Cost of living crisis deepens pensions shortfall for UK's lowest paid

01 August 2022 4 min. read

Eight-in-ten workers are not saving at levels which are likely to deliver an acceptable standard of living in retirement, according to new research. As the cost-of-living crisis means workers have to prioritise meeting needs now over meeting needs later, employers need to do more to enable sufficient pensions contributions. 

Around the world, record rates of inflation are seeing the average salary spread thinner and thinner. As a result, many companies report that they are being asked by employers to raise pay in line with inflation, as the cost-of-living crisis sees households struggle to make ends meet.

However, while an increasingly common line of argument from businesses is that they are raising prices ‘due to labour costs’, the vast majority are not actually meeting these demands.

The proportion of workers not saving towards a pension has fallen, and the most common saving rate has increased

Recent research by business performance consultancy Ayming found that only 8% of employers had given all employees inflation-matching pay rises. For contrast, 13% of firms told the researchers they favoured tactics like “allowing dogs into the office” to help attract and retain talent.

As consumers are left with less and less once they have paid rent, met their spiralling energy bills, and contended with a hyper-inflated food-shopping expedition, many are left with little choice but to scale back spending. This is having major impacts on the economy at present – with many experts contending that plummeting demand has left the UK on the brink of a recession. But the impact of wages falling in real terms also have a long term impact, which may well lead to a crisis of another kind in decades to come.

Not saving enough

According to a study from pensions advisory Isio and the Resolution Foundation, commissioned by the Living Wage Foundation, of the UK’s working population, four-out-of-five people are not saving at levels which are likely to deliver them adequate funds in their retirement. While the number of workers not saving at all for a pension has fallen, and the most common saving rate has increased, simply taking this at face value risks obscuring a growing divide between the highest paid workers and the wider labour pool, who are being left behind.

Low savings levels are a long-standing issue, however, among the bulk of the population, the cost-of-living crisis is exacerbating the problem. With people having to reign in spending now just to keep their heads above water in the immediate future, many are having to sacrifice pensions contributions.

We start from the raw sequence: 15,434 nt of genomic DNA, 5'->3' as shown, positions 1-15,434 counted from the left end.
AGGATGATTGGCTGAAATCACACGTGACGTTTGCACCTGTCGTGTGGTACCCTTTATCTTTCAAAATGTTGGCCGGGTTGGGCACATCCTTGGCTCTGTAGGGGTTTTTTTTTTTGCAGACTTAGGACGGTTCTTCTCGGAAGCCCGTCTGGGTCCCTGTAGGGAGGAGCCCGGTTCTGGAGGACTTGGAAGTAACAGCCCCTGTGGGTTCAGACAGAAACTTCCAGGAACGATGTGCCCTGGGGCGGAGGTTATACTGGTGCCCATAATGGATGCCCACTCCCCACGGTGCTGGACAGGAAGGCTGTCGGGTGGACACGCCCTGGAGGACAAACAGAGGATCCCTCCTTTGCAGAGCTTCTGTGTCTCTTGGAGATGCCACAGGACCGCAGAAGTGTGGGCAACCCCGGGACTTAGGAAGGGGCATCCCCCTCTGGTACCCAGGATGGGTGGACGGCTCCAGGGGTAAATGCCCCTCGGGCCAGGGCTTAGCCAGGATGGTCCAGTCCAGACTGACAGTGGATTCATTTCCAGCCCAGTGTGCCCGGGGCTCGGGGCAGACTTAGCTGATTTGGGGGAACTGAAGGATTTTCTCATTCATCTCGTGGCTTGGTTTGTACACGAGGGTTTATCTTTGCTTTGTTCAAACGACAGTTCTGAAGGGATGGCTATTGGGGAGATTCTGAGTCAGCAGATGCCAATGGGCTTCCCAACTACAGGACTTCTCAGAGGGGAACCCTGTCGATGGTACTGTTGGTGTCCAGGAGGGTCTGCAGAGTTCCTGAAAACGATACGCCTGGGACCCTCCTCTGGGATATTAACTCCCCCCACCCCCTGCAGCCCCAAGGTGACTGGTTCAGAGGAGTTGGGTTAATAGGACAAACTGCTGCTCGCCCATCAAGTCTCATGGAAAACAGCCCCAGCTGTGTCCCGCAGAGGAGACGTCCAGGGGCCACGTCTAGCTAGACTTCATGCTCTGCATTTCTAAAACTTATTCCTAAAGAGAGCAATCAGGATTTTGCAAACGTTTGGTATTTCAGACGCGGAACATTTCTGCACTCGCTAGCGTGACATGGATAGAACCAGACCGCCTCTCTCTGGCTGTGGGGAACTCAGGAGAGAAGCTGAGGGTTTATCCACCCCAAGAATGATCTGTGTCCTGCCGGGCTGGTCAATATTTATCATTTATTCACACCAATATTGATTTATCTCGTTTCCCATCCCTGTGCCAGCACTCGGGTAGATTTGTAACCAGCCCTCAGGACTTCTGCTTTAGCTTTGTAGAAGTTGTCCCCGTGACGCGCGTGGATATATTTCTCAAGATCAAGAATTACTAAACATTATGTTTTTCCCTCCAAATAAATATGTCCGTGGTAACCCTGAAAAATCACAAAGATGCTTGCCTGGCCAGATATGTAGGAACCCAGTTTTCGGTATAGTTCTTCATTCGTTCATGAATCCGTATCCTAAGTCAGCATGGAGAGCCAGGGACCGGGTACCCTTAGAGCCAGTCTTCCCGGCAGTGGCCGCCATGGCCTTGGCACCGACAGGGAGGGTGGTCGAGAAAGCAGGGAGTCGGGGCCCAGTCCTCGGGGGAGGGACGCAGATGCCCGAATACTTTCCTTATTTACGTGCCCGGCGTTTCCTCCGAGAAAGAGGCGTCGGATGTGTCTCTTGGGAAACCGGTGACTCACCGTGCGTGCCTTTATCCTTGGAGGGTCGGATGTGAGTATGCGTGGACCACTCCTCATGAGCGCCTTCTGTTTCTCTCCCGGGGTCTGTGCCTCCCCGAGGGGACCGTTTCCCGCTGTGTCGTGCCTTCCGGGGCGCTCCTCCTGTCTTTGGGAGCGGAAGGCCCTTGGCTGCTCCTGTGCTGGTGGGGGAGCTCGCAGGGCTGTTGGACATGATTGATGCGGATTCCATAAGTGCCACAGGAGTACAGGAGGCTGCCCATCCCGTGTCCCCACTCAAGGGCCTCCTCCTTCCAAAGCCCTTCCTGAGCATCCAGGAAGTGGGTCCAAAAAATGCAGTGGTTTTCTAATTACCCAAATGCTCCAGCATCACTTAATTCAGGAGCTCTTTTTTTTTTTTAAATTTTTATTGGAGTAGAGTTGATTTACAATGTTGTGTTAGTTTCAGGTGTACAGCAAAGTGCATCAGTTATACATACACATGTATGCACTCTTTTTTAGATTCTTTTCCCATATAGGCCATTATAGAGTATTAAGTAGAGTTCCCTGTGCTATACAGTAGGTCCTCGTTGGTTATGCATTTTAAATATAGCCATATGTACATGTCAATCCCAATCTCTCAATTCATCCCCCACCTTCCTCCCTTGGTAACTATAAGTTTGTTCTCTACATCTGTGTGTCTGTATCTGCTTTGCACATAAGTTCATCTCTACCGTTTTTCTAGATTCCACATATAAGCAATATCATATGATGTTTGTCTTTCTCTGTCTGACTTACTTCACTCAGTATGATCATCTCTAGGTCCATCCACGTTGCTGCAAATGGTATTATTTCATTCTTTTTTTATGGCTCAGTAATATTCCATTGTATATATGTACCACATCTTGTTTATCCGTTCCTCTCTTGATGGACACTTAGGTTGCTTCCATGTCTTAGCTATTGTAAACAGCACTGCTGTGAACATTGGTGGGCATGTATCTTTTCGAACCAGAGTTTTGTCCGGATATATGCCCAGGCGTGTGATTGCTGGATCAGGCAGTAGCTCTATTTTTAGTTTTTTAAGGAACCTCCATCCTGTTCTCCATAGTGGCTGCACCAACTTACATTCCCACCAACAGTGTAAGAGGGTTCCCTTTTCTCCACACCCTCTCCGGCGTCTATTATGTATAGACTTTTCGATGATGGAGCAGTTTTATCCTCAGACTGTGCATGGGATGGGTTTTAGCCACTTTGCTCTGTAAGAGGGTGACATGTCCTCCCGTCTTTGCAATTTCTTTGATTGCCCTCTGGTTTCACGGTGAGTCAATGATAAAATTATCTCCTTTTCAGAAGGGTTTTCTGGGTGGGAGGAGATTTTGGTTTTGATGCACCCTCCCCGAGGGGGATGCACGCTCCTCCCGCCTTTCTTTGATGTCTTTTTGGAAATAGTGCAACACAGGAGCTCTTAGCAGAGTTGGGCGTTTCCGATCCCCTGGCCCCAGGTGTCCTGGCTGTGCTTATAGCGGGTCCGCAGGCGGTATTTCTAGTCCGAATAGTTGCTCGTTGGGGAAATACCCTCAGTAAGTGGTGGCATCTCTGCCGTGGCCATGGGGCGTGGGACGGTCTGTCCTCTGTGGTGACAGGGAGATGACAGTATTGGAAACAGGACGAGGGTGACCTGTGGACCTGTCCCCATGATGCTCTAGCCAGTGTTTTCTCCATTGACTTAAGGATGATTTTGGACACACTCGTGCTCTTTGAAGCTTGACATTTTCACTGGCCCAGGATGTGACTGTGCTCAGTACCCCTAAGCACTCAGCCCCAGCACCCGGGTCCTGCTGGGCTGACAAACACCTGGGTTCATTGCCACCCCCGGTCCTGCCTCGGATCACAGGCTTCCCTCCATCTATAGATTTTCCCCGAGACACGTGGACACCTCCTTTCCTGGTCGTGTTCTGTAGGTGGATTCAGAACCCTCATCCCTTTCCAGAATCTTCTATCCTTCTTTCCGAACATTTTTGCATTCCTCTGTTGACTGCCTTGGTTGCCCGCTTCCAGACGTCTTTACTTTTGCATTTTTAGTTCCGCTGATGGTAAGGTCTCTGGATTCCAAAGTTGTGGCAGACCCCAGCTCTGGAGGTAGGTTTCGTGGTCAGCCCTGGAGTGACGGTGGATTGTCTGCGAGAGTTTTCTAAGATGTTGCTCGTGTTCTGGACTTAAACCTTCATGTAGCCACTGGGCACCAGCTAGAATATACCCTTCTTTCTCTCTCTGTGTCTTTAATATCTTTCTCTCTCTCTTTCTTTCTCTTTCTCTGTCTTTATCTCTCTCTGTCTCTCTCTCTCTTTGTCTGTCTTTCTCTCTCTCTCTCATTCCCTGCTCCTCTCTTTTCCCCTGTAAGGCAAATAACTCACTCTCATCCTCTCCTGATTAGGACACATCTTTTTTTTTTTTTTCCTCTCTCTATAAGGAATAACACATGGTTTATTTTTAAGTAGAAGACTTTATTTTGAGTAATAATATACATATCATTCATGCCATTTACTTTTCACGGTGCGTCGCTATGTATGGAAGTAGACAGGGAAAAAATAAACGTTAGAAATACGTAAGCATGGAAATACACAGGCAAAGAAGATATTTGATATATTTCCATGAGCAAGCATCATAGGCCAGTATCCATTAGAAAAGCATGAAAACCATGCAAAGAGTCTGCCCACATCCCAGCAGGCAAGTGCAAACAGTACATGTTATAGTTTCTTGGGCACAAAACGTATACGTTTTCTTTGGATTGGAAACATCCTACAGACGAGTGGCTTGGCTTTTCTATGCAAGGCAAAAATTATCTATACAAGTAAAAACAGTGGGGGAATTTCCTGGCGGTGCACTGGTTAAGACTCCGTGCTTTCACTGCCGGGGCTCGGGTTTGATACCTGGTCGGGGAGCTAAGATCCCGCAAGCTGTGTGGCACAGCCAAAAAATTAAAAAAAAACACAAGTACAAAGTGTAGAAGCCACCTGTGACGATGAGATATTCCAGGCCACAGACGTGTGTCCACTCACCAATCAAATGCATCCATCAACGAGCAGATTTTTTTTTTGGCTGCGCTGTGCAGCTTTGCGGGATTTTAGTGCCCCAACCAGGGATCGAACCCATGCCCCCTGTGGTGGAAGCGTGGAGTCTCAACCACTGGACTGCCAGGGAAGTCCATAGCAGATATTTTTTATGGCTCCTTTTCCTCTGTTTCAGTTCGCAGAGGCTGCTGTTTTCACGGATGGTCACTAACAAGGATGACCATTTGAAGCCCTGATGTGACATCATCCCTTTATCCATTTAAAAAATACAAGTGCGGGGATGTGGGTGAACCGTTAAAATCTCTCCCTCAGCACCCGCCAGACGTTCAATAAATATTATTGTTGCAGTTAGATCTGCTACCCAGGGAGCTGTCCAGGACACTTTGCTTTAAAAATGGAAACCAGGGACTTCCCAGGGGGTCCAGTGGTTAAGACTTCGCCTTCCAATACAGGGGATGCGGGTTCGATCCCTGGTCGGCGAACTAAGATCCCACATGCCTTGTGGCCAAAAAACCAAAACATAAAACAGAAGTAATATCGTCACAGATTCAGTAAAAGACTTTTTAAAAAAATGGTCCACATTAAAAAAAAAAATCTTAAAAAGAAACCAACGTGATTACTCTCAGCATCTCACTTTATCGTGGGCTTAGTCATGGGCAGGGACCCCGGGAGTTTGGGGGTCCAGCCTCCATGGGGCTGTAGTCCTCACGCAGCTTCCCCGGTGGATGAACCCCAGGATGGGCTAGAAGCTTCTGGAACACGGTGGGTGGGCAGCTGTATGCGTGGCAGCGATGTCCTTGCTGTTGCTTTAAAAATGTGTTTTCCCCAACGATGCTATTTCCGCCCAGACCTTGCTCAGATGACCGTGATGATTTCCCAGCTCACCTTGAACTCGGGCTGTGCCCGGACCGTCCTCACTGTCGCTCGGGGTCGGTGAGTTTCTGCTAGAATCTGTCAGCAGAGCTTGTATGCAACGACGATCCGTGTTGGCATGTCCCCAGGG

By the researchers’ reckoning, as things now stand, 16 million people will have less retirement funds than needed for an adequate standard of living in their lives after work.

The vast majority of low-paid workers are saving low amounts in cash terms

Katherine Chapman, Director of the Living Wage Foundation, said, “The current cost-of-living-crisis has hit low paid workers hardest, and many are not only struggling to keep their heads above water today, but also worrying about an uncertain future. This report shows that 16 million people are not saving at levels which are likely to prevent poverty beyond their working lives. Today’s cost-of-living crisis risks becoming tomorrow’s pensions crisis.”

It is a problem which is proportionally even worse among low-paid workers. The analysts found that of workers without any workplace pension savings, 75% were in the bottom weekly pay quintile. Meanwhile, their saving rate was well below average. As a result, fewer than 5% are able to save at a rate that will see them retire adequately. Looking ahead, this information is set to be used to inform a campaign for a Living Pension policy for UK employers and the Government, which could help improve the situation.

Paul Moffatt, Director & Pensions Tax Lead at Isio, which is working with the Living Wage Foundation on exploring the findings of the research, said, “We work with a wealth of industries to help their employees prepare for the future, but the research highlights the challenges being faced and the impact this will have on future generations. As an industry we have a responsibility to provide support now, before it’s too late and a Living Pension could help provide financial confidence for those that need it most.”